The prime target for therapeutic intervention is therefore the clients language; that is, the narrative is the entry point into the therapeutic process. The client's verbal representation, beliefs, and affects are engaged, explored, and reworked through the therapeutic relationship. Improving ego functioning, clarifying meaning, formulating a narrative, and working with emotional experience are fundamentally helpful interventions that accomplish real gains for the client.

{Warning: Traditional Psychotherapy may not be deep enough in its extent to delve into the intricacies of Trauma Therapy. Additional training may be needed for most traditional psychotherapists to be able to effectively treat Trauma!}

To these already useful cognitive and dynamic practices and techniques, (the Trauma experts) propose the addition of "bottom-up" interventions that address the repetitive, unbidden physical sensations, movement inhibitions, and somatosensory intrusions characteristic of unresolved Trauma.

Traumatized clients are haunted by the return of trauma-related sensorimotor reactions in such forms as

  • intrusive images,
  • sounds,
  • smells,
  • body sensations,
  • physical pain,
  • constriction,
  • numbing, and
  • the inability to modulate arousal.

By including body sensation and movement as a primary avenue in processing Trauma, sensorimotor psychotherapy teaches the therapist to use body-centered interventions to reduce these symptoms and promote change in the cognitions, emotions, belief systems, and capacity for relatedness in the client.

So (the Trauma Experts) strongly advise that traditionally-trained psychotherapists increase the depth and efficacy of their clinical work by adding body-oriented interventions (such as Sensorimotor psychotherapy) to their repertoire.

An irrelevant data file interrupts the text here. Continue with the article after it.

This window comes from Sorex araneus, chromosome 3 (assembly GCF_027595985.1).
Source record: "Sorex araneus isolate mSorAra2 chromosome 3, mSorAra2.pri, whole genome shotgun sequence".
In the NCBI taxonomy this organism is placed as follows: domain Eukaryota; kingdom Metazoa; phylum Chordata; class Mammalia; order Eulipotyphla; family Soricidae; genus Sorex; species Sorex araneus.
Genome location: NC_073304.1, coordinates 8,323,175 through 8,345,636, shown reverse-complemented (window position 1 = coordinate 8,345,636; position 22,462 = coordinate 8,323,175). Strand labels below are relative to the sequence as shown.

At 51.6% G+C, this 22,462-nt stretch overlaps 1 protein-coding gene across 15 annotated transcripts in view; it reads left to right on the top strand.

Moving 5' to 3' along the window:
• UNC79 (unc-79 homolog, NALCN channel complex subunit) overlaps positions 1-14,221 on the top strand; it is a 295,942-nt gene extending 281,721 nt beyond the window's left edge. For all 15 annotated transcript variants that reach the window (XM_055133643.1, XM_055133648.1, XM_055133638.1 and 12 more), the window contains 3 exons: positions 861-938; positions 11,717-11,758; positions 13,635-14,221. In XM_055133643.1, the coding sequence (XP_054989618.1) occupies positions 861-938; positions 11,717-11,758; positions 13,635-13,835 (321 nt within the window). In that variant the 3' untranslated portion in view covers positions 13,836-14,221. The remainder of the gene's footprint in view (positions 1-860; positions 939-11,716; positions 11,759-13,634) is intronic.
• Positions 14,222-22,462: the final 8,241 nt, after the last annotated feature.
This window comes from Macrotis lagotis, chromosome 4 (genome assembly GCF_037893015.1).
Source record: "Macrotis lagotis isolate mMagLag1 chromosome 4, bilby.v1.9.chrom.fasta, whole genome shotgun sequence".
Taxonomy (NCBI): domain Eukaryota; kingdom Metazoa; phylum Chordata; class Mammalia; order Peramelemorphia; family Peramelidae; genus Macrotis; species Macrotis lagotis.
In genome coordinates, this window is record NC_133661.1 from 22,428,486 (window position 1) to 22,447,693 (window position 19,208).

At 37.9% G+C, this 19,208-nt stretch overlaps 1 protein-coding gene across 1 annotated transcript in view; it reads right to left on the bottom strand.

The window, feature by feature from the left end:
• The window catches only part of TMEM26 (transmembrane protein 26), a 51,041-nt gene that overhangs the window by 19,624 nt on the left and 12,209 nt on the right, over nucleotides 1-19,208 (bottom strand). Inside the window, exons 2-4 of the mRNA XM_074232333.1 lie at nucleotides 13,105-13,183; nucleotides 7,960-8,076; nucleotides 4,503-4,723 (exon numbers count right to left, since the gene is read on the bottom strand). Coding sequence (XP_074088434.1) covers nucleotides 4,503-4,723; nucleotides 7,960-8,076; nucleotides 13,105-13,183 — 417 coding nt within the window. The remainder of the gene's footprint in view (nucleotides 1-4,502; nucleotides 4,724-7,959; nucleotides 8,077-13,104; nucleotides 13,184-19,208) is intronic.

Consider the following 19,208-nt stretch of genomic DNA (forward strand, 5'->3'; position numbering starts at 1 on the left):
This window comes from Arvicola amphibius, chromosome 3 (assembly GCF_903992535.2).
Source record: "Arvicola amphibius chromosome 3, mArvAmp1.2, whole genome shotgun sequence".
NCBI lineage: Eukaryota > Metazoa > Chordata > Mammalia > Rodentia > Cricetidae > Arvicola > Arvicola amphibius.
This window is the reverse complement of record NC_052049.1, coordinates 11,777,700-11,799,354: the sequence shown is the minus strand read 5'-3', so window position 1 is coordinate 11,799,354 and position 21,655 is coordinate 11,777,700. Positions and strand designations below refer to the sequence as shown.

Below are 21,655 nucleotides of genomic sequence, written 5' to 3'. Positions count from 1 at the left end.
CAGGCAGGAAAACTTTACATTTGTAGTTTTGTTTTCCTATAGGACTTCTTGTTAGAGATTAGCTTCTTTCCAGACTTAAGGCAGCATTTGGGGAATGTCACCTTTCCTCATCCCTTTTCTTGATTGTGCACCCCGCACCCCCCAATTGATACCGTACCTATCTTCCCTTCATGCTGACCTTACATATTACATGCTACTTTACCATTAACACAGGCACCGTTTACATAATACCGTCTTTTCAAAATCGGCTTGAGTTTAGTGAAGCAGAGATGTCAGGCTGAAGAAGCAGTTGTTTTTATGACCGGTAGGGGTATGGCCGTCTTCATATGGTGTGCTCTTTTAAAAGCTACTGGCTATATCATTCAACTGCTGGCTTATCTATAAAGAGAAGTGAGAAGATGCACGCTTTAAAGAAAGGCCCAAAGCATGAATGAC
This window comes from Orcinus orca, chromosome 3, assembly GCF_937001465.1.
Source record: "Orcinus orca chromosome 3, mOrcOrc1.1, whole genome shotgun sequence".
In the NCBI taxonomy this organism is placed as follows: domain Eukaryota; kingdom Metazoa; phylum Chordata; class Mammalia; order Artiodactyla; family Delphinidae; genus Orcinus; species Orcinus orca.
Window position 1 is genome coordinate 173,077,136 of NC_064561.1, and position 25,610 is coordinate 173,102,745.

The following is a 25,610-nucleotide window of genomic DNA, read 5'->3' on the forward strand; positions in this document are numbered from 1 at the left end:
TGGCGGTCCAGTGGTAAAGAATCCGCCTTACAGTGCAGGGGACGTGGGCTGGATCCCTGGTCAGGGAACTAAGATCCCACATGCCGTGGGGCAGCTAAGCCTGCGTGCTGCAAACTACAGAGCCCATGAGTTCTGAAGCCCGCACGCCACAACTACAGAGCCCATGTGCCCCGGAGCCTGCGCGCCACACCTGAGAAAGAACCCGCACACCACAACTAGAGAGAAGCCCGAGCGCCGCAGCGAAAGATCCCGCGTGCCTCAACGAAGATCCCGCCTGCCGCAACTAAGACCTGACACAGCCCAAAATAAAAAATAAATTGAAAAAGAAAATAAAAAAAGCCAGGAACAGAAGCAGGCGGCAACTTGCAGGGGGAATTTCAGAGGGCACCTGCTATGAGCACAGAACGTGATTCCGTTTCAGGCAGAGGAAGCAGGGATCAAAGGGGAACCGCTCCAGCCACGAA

Sensorimotor psychotherapy builds on traditional psychotherapeutic understanding but approaches the body as central in the therapeutic field of awareness and includes observational skills, theories, and interventions not usually practiced in psychodynamic psychotherapy. Theoretical principles and treatment approaches from both the mental health and body psychotherapy traditions are integrated in this approach. The practice of sensorimotor psychotherapy blends theory and technique from cognitive and dynamic therapy with straightforward somatic awareness and movement interventions such as helping clients become aware of their bodies, track bodily sensations, and implement physical actions that promote empowerment and competency.

(Trauma Experts maintain that) Sensorimotor Psychotherapy interventions actively incorporate the body into therapy, providing a much more unified mind-body approach to the treatment of Trauma.

(These Trauma Experts) believe that most other psychotherapeutic approaches do NOT provide a methodology that directly addresses Trauma-related bodily responses and chronically activated somatic symptoms.

Instead the traditional psychotherapy interventions focus primarily on cognitive, behavioral, psychodynamic, ad psychopharmacological interventions that, despite having been validated through research, are only somewhat successful in treating the Trauma-related disorders seen in clinical practice.

Therapists of all disciplines are often puzzled and frustrated by the limitations of existing treatment modalities to resolve the symptoms of Trauma in their clients.

(But Ogden and others stand ready to train us in this very needed art and science of helping traumatized individuals.)

~ Pat Ogden, Trauma and the Body

Now we can see why the Pain of Trauma is so often Missed in Child-Loss Grief Therapy!

Picture thanks to a grieving mother from one of my Facebook grief groups
~Pat Ogden, Kekuni Minto, and Clare Pain, authors of Trauma and the Body: A Sensorimotor Approach to Psychotherapy, with a Foreward by Series Editor Daniel J. Siegel, M.D., and a Foreward by Bessel A. van der Kolk, M.D.